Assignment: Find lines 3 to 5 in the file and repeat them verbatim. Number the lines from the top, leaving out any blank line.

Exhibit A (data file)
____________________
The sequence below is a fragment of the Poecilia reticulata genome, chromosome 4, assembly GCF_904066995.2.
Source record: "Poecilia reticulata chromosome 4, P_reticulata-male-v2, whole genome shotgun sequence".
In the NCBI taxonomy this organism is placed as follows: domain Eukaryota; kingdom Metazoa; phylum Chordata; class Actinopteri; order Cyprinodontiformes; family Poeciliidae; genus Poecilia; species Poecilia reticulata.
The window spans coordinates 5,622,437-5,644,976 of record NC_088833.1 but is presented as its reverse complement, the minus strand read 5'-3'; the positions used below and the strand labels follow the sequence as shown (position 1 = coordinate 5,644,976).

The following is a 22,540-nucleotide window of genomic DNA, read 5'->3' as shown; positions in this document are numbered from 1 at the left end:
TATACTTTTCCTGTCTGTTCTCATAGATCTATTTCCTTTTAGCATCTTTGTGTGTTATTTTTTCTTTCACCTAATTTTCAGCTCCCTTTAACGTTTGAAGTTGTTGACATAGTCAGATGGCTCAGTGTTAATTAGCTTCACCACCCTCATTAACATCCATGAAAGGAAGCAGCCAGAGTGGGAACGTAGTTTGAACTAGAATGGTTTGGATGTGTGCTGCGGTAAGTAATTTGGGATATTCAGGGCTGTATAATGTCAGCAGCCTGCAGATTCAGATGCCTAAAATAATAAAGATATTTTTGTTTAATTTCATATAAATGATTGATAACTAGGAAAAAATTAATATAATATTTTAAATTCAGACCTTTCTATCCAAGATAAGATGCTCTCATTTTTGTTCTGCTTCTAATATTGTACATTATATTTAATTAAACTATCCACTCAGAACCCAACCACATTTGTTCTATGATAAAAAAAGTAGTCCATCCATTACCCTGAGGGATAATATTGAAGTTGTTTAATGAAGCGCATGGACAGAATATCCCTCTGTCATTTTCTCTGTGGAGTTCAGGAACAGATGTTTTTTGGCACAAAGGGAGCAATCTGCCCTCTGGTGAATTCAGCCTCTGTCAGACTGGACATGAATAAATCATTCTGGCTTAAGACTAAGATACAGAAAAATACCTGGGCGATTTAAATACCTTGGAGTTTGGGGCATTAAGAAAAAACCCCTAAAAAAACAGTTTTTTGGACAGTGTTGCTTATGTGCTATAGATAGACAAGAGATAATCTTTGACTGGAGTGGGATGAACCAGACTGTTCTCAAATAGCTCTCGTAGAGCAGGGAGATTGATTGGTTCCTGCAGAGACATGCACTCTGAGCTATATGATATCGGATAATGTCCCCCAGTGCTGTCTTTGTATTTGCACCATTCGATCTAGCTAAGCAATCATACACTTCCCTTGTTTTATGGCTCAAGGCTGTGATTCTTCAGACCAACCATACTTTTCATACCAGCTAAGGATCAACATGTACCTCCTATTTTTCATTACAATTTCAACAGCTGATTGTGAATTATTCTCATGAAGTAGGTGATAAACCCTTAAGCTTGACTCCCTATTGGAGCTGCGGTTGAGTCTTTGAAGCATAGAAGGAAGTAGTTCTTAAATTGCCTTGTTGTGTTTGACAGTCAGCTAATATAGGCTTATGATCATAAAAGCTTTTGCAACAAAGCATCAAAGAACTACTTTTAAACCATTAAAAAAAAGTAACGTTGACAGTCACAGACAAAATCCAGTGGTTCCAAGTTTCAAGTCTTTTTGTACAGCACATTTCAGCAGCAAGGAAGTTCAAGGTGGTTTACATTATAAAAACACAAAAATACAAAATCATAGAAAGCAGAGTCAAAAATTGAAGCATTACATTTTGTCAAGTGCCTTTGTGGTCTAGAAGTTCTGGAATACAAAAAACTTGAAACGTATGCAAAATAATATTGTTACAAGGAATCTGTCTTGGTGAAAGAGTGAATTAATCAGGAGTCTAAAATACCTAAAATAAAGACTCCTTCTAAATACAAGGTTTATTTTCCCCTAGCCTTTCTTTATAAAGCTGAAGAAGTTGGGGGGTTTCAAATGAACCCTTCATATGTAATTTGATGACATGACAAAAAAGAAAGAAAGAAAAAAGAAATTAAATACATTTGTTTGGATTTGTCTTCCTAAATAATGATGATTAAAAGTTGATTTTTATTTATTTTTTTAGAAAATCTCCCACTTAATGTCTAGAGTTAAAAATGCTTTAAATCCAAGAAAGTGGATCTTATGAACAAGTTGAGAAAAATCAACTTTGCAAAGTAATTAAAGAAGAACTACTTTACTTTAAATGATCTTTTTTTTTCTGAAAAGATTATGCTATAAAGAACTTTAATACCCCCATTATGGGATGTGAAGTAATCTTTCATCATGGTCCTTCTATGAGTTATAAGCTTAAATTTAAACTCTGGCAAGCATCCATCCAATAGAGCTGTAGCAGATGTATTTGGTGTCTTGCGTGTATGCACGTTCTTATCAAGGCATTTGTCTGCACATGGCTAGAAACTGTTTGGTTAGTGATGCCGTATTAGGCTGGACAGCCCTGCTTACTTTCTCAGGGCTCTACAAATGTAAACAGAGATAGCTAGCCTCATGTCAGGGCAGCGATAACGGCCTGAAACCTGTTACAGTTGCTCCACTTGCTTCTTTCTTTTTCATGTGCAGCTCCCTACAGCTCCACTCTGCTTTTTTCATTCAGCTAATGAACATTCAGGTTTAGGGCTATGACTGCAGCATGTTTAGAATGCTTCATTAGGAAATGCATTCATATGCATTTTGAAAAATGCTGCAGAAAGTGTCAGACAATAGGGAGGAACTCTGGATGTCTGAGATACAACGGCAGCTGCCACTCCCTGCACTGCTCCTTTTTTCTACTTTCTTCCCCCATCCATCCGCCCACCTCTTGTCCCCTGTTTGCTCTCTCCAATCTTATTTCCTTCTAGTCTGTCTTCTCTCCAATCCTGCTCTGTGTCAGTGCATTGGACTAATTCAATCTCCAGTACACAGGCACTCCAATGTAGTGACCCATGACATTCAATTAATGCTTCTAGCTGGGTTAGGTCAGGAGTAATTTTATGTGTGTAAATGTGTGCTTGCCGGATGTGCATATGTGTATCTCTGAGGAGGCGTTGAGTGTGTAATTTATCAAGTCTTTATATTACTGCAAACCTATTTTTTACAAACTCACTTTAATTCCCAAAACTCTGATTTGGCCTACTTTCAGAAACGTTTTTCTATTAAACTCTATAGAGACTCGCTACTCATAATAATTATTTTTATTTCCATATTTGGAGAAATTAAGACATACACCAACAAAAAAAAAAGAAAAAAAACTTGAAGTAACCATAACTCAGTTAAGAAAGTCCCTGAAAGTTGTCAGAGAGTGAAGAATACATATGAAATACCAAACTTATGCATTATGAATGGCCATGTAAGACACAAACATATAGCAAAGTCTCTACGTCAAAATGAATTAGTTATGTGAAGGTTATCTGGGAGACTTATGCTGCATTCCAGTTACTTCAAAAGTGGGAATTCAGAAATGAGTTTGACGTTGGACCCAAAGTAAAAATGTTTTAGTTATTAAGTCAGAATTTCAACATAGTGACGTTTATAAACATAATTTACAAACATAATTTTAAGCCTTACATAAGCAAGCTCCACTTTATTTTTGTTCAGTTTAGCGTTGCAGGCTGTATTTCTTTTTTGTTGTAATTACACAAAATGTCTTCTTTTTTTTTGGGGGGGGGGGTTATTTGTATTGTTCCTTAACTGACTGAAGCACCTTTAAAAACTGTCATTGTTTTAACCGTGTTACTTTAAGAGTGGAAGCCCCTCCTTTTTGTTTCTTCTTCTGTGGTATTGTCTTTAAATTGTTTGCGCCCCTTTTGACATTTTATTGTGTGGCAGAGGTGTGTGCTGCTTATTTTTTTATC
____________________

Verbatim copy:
In the NCBI taxonomy this organism is placed as follows: domain Eukaryota; kingdom Metazoa; phylum Chordata; class Actinopteri; order Cyprinodontiformes; family Poeciliidae; genus Poecilia; species Poecilia reticulata.
The window spans coordinates 5,622,437-5,644,976 of record NC_088833.1 but is presented as its reverse complement, the minus strand read 5'-3'; the positions used below and the strand labels follow the sequence as shown (position 1 = coordinate 5,644,976).

The following is a 22,540-nucleotide window of genomic DNA, read 5'->3' as shown; positions in this document are numbered from 1 at the left end: